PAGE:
Julio Hernández Cordón’s Cómprame un revólver. The synopsis from Cinélatino: “In a world overcome with violence, where women are prostituted and murdered, a girl wears a Hulk mask and a chain around her ankle to hide her gender and help her dad, a tormented addict, take care of an abandoned baseball field where drug dealers play. He has successfully kept her safe until the day when he, who is a bass drum musician addicted to crack, is asked to play at a drug lord’s party out in the desert. The father has no choice but to bring the girl along. The party is huge; there’s even a concert stage. Hulk explores around until the main artist goes on stage and congratulates the drug lord. In seconds, the place is flooded with the red lights from laser sights and a shootout begins. Hulk’s father hides her in a cooler. The next day, Hulk wakes up to find herself surrounded by chaos and death. In this stage, the girl fights for her freedom and tries desperately to escape.”
Mamoru Hosoda’s Mirai. Variety’s Elsa Keslassy tells us that the animated tale “centers on a four-year-old boy who feels his place in his parent’s affections threatened by the arrival of a baby sister, Mirai. Then she reveals herself as a girl from the future.”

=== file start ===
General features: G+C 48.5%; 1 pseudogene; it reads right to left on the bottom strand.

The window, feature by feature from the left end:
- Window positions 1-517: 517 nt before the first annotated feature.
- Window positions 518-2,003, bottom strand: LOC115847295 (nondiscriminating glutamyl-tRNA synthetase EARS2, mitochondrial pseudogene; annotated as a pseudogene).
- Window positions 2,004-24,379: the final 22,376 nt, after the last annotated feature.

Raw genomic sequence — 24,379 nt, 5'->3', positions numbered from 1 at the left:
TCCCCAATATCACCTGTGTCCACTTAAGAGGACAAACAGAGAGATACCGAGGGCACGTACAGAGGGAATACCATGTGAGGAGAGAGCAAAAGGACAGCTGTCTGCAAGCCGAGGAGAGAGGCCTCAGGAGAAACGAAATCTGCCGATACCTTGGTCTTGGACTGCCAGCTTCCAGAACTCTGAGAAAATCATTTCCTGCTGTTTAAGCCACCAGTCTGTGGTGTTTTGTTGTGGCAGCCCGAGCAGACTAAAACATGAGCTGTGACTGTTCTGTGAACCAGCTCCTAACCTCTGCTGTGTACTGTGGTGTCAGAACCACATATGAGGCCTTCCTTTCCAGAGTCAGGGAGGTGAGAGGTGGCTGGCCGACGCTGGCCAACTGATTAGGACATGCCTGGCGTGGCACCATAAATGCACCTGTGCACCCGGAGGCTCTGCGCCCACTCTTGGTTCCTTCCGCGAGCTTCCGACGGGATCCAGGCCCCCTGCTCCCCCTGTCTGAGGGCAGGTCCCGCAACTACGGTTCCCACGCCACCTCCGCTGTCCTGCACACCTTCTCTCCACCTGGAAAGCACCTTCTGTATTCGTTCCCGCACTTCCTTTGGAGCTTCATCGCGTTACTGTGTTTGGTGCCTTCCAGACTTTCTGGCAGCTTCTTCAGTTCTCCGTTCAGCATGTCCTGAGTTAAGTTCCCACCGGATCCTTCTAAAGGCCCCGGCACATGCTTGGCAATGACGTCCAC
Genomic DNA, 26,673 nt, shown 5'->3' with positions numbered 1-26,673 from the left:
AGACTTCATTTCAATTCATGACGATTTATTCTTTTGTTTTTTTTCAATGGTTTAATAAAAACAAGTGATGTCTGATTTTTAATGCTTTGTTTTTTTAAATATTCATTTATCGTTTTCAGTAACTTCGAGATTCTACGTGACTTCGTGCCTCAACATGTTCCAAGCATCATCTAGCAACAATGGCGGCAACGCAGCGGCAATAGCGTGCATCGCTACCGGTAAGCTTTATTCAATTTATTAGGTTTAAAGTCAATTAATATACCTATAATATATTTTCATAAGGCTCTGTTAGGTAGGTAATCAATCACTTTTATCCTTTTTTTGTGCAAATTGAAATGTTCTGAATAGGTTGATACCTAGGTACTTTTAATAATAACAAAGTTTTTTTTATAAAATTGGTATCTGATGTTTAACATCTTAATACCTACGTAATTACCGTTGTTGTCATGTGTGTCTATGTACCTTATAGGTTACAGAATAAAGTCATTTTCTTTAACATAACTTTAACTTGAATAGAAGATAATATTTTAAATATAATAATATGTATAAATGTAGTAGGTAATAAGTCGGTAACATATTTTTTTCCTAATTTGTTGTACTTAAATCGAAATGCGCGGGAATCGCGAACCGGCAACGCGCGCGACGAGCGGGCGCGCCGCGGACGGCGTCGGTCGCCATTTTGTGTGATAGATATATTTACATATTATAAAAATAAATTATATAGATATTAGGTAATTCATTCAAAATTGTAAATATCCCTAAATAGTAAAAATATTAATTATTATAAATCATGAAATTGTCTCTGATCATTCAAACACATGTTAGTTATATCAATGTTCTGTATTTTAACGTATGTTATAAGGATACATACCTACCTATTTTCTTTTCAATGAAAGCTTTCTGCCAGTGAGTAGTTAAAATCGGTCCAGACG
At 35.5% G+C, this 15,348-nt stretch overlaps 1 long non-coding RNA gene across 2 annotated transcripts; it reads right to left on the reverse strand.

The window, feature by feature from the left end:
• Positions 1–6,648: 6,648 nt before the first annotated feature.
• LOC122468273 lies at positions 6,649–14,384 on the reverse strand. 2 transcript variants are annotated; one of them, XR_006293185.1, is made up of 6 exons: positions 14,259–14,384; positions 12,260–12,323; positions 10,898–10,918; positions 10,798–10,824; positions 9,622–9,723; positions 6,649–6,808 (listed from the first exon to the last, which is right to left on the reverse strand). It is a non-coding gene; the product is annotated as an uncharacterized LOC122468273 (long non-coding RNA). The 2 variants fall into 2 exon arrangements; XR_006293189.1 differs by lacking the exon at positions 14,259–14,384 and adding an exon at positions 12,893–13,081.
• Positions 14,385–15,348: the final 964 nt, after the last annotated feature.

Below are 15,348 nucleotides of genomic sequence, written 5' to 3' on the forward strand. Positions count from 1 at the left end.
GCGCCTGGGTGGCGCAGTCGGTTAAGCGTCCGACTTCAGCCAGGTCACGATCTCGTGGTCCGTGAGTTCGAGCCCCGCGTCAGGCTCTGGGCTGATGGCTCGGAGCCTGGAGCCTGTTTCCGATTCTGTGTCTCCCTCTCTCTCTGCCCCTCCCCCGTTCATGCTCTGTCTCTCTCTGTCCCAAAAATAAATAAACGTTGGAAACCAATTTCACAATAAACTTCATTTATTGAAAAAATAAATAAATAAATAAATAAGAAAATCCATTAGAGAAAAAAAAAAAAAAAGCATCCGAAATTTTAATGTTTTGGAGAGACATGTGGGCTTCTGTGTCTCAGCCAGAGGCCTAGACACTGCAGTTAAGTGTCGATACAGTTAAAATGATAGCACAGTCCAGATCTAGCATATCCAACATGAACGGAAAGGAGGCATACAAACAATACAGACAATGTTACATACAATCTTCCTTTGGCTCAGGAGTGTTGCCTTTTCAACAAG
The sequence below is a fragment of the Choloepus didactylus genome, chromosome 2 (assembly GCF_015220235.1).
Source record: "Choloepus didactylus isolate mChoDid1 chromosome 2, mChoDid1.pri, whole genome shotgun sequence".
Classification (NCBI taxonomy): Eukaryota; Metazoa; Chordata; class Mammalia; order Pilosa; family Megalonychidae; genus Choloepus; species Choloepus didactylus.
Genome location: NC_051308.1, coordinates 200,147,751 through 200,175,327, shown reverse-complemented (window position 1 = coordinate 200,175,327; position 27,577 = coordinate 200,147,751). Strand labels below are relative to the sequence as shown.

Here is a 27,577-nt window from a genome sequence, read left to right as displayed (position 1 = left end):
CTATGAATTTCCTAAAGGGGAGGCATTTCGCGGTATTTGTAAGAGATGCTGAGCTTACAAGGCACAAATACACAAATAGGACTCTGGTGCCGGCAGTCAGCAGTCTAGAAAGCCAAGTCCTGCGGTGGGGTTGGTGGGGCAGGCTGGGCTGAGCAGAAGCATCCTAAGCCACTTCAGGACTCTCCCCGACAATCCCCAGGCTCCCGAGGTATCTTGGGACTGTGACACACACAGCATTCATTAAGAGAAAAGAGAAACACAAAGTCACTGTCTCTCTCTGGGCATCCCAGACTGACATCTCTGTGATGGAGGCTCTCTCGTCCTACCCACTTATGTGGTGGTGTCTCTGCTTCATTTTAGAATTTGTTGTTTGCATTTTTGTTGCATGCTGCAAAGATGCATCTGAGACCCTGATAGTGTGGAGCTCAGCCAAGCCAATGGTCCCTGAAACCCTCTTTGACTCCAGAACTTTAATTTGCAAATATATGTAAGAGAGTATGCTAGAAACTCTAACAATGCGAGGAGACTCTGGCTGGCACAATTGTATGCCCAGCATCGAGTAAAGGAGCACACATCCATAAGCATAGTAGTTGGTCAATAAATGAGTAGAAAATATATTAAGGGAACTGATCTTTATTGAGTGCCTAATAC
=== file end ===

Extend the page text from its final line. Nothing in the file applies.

Ming Zhang’s Ming wang xing shi ke. It seems to be part of a trilogy, may be set in the mountains, and might have something to do with a funeral. Hope to learn more soon.
Marie Monge’s Joueurs. At Cineuropa, Fabien Lemercier tells us that it’s “a story of love and addiction set in the world of Parisian gambling rings.” With Tahar Rahim, Stacy Martin, and Bruno Wolkowitch.
Guillaume Nicloux’s Les Confins du monde. From Nicholas Bell at Ioncinema: “Written by scribe Jerome Beaujour (who worked in Nicloux’s version of The Nun, based on a novel by Denis Diderot and initially filmed by Jacques Rivette in 1966), this is Nicloux’s third feature in a row to feature Gerard Depardieu (following Valley of Love and The End), and promises to be one of the director’s most ambitious projects as it follows the life of a military chief during the 1940 Indochina war and his affair with a Vietnamese woman.”